Not infrequently, parties appearing in the Appellate Divisions are represented by counsel who are not admitted to the New York Bar. However, attorneys may not appear on the brief or in the “to be argued” section of the cover if they are not admitted to practice in the Court, either by virtue of New York State Bar admission or by pro hac vice status. This article provides a guideline for how counsel may be admitted to practice pro hac vice in the Appellate Division, First Department and Appellate Division, Second Department.
Appellate Division, First Department
An application to appear pro hac vice before the First Department is generally a fairly simple process which can be completed by the local counsel associated with the non-New York attorney. The local counsel should provide a letter to the Clerk of the Court, Susanna M. Rojas, with copies to all parties, stating:
(1) The name and index number of the case for which the attorney is seeking pro hac vice status;
(2) That the attorney is in good standing in the jurisdictions in which he/she is admitted and listing each jurisdiction in which the attorney is admitted; and
(3) That no disciplinary proceedings have been instituted or are in progress against the attorney.
In short, the local counsel is acting as a sponsor for the proposed pro hac vice attorney. Certificates of good standing are not required; local counsel’s word suffices.
It is important to remember that a pro hac vice application is only good for one appeal. Even if granted, if the non-New York attorney wants to appear in the Appellate Division, First Department for another matter or subsequent appeal in the same matter, a new letter must be submitted.
After submission, the Court will process the application and issue a letter order granting admission pro hac vice. That letter will provide case-specific instructions on how to correct covers, if applicable, and/or to sign briefs using the pro hac vice counsel’s credentials. The First Department tends to process the most time-sensitive applications first, but it is best to give the Court as much notice as possible regarding the representation of a party by out-of-state counsel.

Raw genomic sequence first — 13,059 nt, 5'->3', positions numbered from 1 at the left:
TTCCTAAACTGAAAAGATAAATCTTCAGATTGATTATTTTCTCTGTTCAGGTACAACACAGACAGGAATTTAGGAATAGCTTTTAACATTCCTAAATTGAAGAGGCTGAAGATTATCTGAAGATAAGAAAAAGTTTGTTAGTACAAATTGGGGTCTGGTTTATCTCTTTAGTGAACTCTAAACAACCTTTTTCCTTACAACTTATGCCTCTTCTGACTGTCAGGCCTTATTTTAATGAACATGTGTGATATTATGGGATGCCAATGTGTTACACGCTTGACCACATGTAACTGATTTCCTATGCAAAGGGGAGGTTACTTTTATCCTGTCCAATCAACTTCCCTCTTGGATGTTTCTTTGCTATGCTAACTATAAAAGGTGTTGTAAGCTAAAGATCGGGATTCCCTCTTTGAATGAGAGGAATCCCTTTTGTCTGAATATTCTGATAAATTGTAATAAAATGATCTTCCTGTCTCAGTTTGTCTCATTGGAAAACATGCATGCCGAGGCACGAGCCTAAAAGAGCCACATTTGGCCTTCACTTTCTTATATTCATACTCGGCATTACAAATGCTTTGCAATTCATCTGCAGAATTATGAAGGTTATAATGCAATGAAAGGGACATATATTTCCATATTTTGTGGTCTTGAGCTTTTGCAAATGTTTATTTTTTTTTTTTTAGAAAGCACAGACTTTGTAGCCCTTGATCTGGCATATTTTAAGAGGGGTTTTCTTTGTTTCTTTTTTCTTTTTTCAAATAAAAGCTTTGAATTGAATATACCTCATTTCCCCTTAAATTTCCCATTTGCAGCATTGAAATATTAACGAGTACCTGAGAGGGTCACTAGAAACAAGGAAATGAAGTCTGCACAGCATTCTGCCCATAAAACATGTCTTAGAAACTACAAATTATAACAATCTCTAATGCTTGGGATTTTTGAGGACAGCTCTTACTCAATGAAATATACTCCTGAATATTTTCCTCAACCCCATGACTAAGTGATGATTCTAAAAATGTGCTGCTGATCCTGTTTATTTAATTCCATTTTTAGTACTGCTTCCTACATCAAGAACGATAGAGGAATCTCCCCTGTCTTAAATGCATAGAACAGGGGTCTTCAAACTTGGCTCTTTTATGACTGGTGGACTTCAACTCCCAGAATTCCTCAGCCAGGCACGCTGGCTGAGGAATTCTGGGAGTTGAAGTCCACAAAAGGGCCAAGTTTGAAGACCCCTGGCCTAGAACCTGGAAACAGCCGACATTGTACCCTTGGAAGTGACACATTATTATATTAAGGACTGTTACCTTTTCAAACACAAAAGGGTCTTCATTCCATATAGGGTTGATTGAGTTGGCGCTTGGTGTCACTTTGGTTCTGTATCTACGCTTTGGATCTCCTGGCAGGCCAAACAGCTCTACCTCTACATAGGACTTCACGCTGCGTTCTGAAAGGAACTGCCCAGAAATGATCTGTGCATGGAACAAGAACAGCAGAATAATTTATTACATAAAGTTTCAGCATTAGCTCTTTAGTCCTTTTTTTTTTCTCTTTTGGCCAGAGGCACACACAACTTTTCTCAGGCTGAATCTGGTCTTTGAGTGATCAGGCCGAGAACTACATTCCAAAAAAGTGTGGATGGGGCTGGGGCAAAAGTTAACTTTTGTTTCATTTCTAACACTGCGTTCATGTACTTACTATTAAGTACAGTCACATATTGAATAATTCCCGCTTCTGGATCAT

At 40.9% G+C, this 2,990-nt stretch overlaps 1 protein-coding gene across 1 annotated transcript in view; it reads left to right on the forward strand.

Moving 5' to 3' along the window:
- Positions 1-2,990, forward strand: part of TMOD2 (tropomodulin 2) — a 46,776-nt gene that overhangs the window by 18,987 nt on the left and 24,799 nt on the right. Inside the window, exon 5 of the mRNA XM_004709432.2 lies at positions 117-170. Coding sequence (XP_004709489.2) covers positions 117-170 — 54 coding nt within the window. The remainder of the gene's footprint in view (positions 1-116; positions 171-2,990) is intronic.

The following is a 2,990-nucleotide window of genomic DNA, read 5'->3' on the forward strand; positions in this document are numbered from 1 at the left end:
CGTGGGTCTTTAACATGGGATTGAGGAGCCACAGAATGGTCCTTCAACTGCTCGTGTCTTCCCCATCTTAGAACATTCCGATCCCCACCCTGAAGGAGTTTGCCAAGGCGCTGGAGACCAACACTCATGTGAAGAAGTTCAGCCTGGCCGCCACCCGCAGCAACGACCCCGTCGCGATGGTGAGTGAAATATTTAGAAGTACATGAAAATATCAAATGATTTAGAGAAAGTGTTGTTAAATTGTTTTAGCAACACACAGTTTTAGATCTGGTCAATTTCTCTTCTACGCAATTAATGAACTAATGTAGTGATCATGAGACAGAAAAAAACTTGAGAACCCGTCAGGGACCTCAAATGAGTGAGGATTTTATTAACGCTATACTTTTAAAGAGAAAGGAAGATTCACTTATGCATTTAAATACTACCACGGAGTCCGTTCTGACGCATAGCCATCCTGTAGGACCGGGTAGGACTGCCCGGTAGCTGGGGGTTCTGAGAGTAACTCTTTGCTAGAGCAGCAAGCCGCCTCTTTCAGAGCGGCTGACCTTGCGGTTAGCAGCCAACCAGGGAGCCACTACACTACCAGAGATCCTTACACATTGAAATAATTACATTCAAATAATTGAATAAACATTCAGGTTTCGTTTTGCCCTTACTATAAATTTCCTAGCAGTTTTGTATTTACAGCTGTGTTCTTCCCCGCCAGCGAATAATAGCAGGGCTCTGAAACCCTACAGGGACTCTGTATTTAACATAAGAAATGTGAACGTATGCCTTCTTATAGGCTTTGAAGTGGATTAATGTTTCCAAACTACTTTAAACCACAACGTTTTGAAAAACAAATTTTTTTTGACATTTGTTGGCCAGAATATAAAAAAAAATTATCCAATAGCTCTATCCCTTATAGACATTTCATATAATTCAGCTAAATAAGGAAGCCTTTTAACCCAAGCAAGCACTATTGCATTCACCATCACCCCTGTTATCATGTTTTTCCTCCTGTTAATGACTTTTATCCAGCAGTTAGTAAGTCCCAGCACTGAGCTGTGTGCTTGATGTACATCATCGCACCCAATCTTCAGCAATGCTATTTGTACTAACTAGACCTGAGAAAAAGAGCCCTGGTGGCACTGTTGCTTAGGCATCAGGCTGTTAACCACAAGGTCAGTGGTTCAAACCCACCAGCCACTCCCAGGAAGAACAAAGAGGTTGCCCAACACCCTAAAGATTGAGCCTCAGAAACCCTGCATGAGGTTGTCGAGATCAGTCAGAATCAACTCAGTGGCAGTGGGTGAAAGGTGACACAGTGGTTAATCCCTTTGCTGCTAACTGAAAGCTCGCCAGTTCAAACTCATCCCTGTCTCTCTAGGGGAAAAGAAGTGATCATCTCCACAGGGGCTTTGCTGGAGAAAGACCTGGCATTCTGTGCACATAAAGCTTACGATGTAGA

Appellate Division, Second Department
The process for pro hac vice admission in the Appellate Division, Second Department is more complicated. In the Second Department, a motion seeking leave for an attorney to appear pro hac vice must be filed, even if the Second Department has previously granted the attorney pro hac vice status on another appeal. The motion must be supported by a New York attorney, but may be made by the out-of-state attorney or New York attorney. Included with the motion must be an affirmation indicating that New York local counsel will accept all service in the case and that the proposed pro hac vice attorney is in good standing in all jurisdictions in which he/she is admitted. Certificates of good standing are also required. All motions require a $45 filing fee, payable to “Appellate Division, Second Department.”
Motions for leave to appear pro hac vice are addressed as expeditiously as possible by the Court, but if the application is made very close to the calendared date of argument, the application should be made by an Order to Show Cause.
The Second Department does not require cover page corrections to be made once pro hac vice status is granted, but it is generally advisable to inform the Court and all parties by letter if the newly admitted pro hac vice attorney intends to argue the matter.
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Tagged: Appellate Practice, Litigation, Appellate Procedure, New York State Appellate Division First Department, New York State Appellate Division Second Department